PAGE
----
Registered Nurses. There are some states with higher ratios and some with lower labor concentration ratios. Overall, 18 states had labor concentrations higher than the national average of 24.8 by at least +/-10%. Some of these states include Colorado (30.2), Indiana (27.8), Massachusetts (32.0), Ohio (27.9), and Texas (27.6). The lowest labor concentration ratios (below at least +/- 10% of national ratio) occurred in New Jersey (21.2), New Mexico (20.6), and Florida (16.8)

LPNs and LVNs. Overall, 16 states had labor concentrations higher than the national average of 5.2 by at least +/-10%. The largest labor concentration ratios were seen in Louisiana (11.4), Oklahoma (8.6), and Texas (8.2). Some of the lowest labor concentration ratios (below at least +/- 10% of national ratio) were seen in New Mexico (2.2), Oregon (2.2), Utah (1.5)

Nursing Assistants. 27 states had labor concentrations higher than the national average of 10.7. Kansas (19.3), Nebraska (19.1), and Wisconsin (13.2) were among the states with the highest labor concentration ratios, while California (7.0), Nevada (8.2), and Florida (7.4) were among the states with the lowest labor concentration ratios. Interestingly, California employed the largest number of nursing assistants in 2021 (94,450) across all U.S. States. At the same time, the number of persons aged 80 and older in California was relatively high (1,352,968), resulting in a lower labor concentration ratio for nursing assistants than the national average.

Home Health and Personal Care Aides. 10 states had labor concentrations higher than the national average of 27.4. The highest labor concentration ratios for aides occurred in New York, (57.5), Washington, DC (53.6), and California (53.0). Illinois (21.5), Alabama (10.6), and New Jersey (19.8) were among the states with the lowest labor concentration ratios.

Exhibit 3 – Labor Concentration Ratios for Registered Nurses, LPNs & LVNs, Nursing Assistants, and Aides

Exhibit 3-1

This article has highlighted the state of the labor market for nursing staff and aides in skilled nursing, senior housing, as well as adjacent healthcare industries. In addition, NIC Analytics compiled 2021 data from the Bureau of Labor Statistics (BLS) to provide a detailed overview of occupational employment and wages by state, available to download below or on our website. For questions about the complimentary state occupational employment and wages report, please contact us at analytics@nic.org.

The complimentary state occupational employment and wages report provides another alternative measure of job intensity or concentration for skilled nursing - full-time equivalent ratio (FTE Ratio) - where the ratio is defined as the total number of persons employed in skilled nursing by a specific occupation per 100 certified beds. Both the FTE and labor concentration ratios are an important distinction in the context of policy discussions currently underway regarding staffing mandates. For example, if staffing mandates were to change, skilled nursing facilities in states where these ratios are low may be required to implement higher minimum nursing staff-to-resident ratios, and meeting those requirements could be challenging.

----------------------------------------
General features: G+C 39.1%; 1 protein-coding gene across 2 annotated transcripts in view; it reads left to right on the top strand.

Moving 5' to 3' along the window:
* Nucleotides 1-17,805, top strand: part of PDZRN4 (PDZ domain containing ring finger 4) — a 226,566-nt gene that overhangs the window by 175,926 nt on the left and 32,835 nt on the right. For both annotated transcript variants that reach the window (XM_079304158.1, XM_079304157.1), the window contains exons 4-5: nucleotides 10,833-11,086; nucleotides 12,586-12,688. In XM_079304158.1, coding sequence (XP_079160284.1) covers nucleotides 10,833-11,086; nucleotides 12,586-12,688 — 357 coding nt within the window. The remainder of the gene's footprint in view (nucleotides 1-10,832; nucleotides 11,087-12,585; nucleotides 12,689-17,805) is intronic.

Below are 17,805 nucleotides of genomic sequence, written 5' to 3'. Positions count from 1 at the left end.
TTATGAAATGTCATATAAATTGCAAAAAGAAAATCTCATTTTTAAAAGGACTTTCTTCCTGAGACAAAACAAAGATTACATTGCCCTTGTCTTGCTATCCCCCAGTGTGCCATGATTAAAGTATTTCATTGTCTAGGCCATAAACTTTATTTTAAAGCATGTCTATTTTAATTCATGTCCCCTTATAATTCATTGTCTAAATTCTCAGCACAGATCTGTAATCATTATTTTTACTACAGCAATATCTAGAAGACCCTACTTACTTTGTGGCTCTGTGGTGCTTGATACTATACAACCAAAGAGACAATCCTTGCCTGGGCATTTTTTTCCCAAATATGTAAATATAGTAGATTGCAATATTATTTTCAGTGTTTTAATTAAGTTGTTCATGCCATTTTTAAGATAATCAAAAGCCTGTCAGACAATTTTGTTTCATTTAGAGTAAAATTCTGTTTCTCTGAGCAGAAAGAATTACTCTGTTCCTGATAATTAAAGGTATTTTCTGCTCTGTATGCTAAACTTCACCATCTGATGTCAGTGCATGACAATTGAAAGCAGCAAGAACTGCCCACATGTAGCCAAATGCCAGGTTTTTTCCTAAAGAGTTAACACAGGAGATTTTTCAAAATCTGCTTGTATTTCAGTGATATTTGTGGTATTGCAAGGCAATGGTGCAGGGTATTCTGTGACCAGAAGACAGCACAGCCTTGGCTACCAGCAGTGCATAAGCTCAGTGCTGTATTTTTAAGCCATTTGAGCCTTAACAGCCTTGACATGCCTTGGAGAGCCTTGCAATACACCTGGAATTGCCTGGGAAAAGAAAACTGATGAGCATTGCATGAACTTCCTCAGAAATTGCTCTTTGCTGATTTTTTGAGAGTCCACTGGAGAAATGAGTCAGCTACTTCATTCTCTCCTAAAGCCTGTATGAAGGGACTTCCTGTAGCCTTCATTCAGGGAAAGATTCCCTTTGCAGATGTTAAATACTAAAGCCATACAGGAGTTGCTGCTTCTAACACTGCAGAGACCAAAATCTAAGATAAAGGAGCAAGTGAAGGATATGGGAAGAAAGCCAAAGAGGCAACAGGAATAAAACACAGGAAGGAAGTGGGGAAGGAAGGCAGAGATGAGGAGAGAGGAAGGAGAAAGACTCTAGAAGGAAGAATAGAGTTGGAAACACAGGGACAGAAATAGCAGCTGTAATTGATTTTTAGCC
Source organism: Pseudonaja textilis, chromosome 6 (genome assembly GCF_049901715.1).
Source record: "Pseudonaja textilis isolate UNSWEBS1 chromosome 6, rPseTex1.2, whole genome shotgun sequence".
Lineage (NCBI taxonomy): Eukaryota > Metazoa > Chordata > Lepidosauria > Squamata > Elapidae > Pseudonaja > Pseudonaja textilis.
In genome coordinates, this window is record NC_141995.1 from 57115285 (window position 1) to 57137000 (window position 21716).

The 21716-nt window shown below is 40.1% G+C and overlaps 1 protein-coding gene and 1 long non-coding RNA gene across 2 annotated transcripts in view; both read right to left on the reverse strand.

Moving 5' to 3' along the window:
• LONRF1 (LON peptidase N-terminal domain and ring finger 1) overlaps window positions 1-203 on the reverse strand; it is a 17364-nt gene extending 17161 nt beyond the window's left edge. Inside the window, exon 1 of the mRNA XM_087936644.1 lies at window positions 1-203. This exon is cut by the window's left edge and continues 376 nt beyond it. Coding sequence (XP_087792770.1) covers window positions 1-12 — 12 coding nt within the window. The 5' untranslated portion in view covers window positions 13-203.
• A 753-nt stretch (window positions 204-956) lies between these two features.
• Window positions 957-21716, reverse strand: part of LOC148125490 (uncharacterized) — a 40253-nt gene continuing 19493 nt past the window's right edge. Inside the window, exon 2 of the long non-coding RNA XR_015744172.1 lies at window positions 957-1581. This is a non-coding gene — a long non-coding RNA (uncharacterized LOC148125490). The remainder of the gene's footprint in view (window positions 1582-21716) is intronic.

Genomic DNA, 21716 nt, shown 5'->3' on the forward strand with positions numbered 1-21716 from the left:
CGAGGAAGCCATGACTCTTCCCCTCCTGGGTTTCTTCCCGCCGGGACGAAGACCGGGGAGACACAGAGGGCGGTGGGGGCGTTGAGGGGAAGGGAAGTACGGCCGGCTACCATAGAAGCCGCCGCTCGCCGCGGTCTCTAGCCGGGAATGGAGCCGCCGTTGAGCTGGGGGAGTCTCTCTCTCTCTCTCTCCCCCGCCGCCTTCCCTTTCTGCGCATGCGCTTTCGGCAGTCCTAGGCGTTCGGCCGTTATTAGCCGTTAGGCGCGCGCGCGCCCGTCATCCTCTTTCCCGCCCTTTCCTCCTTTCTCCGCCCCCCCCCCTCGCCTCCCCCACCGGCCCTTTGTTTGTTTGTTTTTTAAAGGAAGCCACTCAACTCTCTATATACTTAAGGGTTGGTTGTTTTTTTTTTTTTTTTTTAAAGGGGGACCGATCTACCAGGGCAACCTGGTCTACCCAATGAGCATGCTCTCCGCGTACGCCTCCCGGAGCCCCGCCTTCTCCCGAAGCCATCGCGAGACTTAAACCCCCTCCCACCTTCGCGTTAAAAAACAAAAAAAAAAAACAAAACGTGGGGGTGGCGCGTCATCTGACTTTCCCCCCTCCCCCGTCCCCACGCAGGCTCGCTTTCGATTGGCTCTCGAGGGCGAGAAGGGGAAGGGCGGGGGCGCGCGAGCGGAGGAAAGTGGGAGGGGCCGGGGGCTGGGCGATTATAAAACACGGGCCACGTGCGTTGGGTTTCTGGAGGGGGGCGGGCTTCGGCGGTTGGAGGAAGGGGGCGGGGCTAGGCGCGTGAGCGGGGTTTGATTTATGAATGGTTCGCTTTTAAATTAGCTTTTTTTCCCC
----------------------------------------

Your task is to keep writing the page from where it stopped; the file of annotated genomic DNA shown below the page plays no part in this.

Complimentary State Occupational Employment and Wages Report (PDF)
Complimentary State Occupational Employment and Wages Report (Excel)

About Omar Zahraoui

Omar Zahraoui, Senior Data Analyst at the National Investment Center for Seniors Housing & Care (NIC), is a seniors housing research professional with expertise in providing quantitative analysis and insights on seniors housing & care market data; building new products and reporting capabilities, including dashboards and proformas for clients and internal stakeholders; and implementing new processes and data solutions. Prior to his current role, Zahraoui worked as a data analyst, at Calpine Corporation, supporting the development of new-business strategy initiatives, analyzing sales and financial data, and developing statistical modeling of consumers’ behaviors to drive business performance. Zahraoui holds a Bachelor’s degree in Business Administration with concentrations in Finance and Management, a Master in Corporate Finance from IAE Lyon School of Management at Jean Moulin Lyon III University in France, and a Master of Science in Management Information Systems and Data Analytics from Pace University.